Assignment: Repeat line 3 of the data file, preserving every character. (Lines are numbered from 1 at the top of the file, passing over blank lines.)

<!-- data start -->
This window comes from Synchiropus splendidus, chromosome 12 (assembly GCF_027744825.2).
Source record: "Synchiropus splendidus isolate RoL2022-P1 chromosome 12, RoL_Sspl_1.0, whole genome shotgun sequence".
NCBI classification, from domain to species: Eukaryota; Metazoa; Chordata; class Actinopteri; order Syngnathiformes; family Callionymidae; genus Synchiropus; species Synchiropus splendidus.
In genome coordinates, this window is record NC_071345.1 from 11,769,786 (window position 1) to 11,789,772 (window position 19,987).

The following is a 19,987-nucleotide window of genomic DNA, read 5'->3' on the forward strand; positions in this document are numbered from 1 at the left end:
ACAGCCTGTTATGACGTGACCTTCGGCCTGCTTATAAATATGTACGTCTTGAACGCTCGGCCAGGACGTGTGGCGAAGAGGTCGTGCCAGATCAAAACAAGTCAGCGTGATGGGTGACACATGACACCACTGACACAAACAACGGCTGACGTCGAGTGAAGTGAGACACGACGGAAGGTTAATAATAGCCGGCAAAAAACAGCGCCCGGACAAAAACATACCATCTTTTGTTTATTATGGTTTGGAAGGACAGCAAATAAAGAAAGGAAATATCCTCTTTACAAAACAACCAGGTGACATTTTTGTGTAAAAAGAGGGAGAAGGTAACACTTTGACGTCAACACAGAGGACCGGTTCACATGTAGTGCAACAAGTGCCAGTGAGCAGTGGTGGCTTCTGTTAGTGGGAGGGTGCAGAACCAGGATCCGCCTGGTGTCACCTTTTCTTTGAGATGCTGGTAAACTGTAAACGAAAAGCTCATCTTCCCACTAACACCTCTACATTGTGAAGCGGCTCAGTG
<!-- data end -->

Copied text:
NCBI classification, from domain to species: Eukaryota; Metazoa; Chordata; class Actinopteri; order Syngnathiformes; family Callionymidae; genus Synchiropus; species Synchiropus splendidus.